Was putting a photo of the famed Wall Street bull statue on the cover of A Colossal Failure of Common Sense a colossal failure of common sense? That’s the allegation of Arturo DiModica, the artist who created “Charging Bull,” installed the three-and-a-half ton bronze statue without permission in front of the New York Stock Exchange in 1989, and registered it with the copyright office nine years later. In a lawsuit filed yesterday in the U.S. District Court in Manhattan, DiModica is seeking to have the photo of the statue (which now stands in Bowling Green Park) removed from the cover of A Colossal Failure of Common Sense: The Inside Story of the Collapse of Lehman Brothers, published earlier this month by Random House’s Crown Business division. The suit also seeks unspecified damages from Random House and the book’s authors, Lawrence McDonald and Patrick Robinson.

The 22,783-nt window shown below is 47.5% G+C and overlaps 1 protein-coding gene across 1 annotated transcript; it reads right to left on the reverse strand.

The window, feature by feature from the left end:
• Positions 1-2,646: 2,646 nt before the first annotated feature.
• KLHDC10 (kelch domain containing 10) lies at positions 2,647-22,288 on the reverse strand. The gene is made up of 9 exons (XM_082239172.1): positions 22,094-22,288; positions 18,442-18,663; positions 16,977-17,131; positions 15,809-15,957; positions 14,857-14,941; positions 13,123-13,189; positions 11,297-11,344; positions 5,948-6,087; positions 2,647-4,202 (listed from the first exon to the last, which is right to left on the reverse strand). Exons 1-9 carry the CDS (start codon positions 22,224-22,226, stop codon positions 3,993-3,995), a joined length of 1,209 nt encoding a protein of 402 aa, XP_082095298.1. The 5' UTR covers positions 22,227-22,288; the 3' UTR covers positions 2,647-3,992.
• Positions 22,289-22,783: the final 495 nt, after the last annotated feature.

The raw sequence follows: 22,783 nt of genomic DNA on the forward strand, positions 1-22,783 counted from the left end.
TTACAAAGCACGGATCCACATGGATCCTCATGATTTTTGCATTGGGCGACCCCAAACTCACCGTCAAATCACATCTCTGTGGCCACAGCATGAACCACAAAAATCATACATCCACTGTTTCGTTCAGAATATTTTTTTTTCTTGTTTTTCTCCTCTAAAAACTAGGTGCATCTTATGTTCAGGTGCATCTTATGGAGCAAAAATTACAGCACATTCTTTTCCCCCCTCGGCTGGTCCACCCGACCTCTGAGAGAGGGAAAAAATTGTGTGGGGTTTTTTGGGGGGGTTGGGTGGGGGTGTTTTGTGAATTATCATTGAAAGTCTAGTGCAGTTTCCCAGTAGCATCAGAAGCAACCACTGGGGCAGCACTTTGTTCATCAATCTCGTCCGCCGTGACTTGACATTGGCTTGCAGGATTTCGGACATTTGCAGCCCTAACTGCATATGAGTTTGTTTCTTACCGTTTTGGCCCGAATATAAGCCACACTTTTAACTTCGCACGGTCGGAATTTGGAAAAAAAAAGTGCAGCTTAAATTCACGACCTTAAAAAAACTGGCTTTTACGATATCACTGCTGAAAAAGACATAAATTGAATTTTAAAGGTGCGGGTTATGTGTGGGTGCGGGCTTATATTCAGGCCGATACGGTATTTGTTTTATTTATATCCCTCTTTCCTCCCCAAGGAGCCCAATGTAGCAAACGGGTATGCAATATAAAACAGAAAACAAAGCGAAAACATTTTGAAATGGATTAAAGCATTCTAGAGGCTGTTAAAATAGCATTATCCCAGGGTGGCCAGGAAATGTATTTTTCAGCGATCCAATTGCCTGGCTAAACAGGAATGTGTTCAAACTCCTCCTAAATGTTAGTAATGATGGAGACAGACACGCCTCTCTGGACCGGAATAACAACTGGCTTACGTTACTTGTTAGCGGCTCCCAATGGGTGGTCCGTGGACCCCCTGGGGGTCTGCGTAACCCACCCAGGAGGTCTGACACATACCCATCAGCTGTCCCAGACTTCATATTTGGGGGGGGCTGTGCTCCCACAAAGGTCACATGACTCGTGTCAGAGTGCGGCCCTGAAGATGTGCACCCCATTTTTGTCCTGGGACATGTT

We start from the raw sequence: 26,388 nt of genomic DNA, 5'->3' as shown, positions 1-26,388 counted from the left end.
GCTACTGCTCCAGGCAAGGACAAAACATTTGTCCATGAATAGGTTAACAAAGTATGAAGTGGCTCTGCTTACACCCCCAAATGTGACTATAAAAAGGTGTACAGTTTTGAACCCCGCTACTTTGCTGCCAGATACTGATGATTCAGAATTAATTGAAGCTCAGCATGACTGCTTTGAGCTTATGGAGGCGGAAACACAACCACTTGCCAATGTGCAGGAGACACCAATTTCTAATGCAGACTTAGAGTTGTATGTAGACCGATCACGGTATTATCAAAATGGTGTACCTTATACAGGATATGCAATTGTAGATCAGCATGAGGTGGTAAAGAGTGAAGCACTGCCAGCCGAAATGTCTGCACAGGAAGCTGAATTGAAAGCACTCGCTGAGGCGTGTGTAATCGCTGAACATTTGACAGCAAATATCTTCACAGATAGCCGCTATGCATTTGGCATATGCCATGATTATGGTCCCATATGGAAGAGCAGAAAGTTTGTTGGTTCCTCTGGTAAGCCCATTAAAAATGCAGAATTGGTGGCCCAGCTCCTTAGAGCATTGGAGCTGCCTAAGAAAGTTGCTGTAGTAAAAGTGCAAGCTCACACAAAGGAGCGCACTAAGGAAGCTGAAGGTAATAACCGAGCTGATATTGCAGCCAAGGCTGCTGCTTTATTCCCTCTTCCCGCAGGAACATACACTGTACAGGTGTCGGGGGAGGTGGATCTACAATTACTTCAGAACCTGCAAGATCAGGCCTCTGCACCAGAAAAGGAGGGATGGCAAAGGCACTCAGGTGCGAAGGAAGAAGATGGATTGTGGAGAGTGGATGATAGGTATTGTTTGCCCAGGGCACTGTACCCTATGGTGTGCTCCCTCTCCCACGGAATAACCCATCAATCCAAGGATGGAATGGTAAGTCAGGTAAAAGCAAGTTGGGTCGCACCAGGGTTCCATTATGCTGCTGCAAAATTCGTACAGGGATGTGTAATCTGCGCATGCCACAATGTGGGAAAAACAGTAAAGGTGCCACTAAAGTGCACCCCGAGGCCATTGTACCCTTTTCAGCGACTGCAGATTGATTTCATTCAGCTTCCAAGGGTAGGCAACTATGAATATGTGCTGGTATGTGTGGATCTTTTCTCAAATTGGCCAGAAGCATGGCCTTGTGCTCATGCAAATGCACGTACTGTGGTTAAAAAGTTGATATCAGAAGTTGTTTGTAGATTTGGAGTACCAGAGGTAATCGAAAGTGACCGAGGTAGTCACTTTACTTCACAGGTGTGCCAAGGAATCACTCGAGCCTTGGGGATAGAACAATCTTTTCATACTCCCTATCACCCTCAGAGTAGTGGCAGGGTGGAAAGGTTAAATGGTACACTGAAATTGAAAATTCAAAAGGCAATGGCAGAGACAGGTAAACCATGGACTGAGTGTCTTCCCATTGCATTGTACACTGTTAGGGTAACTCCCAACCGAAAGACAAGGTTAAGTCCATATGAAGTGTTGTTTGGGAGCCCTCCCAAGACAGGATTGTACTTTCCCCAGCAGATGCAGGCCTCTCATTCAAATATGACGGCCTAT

So what’s DiModica up to besides suing people? Plenty, at least according to his rather loopy website—chargingbull.org—which notes, “For New York City, Arturo is designing a grand fountain that will rival any of the great fountains around the world and be a fabulous work of sculpture in its own right, reflecting Arturo’s artistic vision.”